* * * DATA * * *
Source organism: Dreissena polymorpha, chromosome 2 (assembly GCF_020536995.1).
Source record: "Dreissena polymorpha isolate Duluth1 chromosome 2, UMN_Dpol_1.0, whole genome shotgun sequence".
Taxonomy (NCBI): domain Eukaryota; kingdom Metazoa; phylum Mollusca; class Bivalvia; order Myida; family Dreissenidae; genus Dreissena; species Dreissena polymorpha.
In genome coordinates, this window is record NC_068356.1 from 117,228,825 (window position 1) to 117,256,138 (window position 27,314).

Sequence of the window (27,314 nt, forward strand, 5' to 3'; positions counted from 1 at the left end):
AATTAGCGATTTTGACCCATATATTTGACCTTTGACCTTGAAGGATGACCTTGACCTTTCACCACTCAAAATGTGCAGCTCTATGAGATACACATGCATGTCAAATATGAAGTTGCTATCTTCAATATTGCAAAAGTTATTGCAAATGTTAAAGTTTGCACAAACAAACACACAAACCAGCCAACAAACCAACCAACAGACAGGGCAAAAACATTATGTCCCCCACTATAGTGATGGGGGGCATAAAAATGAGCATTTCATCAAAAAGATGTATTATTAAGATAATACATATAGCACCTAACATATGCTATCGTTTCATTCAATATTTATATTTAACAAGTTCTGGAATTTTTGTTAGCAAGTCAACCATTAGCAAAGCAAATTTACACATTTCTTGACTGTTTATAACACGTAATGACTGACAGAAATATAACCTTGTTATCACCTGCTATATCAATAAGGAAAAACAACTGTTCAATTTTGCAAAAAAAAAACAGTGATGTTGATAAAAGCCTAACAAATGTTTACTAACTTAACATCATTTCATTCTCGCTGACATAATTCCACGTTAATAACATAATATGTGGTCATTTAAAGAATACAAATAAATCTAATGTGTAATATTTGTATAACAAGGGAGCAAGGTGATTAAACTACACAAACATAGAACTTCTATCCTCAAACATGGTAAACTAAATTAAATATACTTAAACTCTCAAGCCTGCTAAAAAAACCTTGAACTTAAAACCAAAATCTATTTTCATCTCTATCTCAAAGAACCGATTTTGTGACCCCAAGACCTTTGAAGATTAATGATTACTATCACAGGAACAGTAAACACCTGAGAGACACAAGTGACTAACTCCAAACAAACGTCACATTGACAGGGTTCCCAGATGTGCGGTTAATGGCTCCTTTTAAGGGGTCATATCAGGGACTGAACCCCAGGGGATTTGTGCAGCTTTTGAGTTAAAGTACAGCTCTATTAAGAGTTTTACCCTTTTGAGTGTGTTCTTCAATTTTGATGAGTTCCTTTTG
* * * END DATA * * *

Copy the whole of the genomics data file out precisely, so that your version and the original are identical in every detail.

Source organism: Dreissena polymorpha, chromosome 2 (assembly GCF_020536995.1).
Source record: "Dreissena polymorpha isolate Duluth1 chromosome 2, UMN_Dpol_1.0, whole genome shotgun sequence".
Taxonomy (NCBI): domain Eukaryota; kingdom Metazoa; phylum Mollusca; class Bivalvia; order Myida; family Dreissenidae; genus Dreissena; species Dreissena polymorpha.
In genome coordinates, this window is record NC_068356.1 from 117,228,825 (window position 1) to 117,256,138 (window position 27,314).

Sequence of the window (27,314 nt, forward strand, 5' to 3'; positions counted from 1 at the left end):
AATTAGCGATTTTGACCCATATATTTGACCTTTGACCTTGAAGGATGACCTTGACCTTTCACCACTCAAAATGTGCAGCTCTATGAGATACACATGCATGTCAAATATGAAGTTGCTATCTTCAATATTGCAAAAGTTATTGCAAATGTTAAAGTTTGCACAAACAAACACACAAACCAGCCAACAAACCAACCAACAGACAGGGCAAAAACATTATGTCCCCCACTATAGTGATGGGGGGCATAAAAATGAGCATTTCATCAAAAAGATGTATTATTAAGATAATACATATAGCACCTAACATATGCTATCGTTTCATTCAATATTTATATTTAACAAGTTCTGGAATTTTTGTTAGCAAGTCAACCATTAGCAAAGCAAATTTACACATTTCTTGACTGTTTATAACACGTAATGACTGACAGAAATATAACCTTGTTATCACCTGCTATATCAATAAGGAAAAACAACTGTTCAATTTTGCAAAAAAAAAACAGTGATGTTGATAAAAGCCTAACAAATGTTTACTAACTTAACATCATTTCATTCTCGCTGACATAATTCCACGTTAATAACATAATATGTGGTCATTTAAAGAATACAAATAAATCTAATGTGTAATATTTGTATAACAAGGGAGCAAGGTGATTAAACTACACAAACATAGAACTTCTATCCTCAAACATGGTAAACTAAATTAAATATACTTAAACTCTCAAGCCTGCTAAAAAAACCTTGAACTTAAAACCAAAATCTATTTTCATCTCTATCTCAAAGAACCGATTTTGTGACCCCAAGACCTTTGAAGATTAATGATTACTATCACAGGAACAGTAAACACCTGAGAGACACAAGTGACTAACTCCAAACAAACGTCACATTGACAGGGTTCCCAGATGTGCGGTTAATGGCTCCTTTTAAGGGGTCATATCAGGGACTGAACCCCAGGGGATTTGTGCAGCTTTTGAGTTAAAGTACAGCTCTATTAAGAGTTTTACCCTTTTGAGTGTGTTCTTCAATTTTGATGAGTTCCTTTTG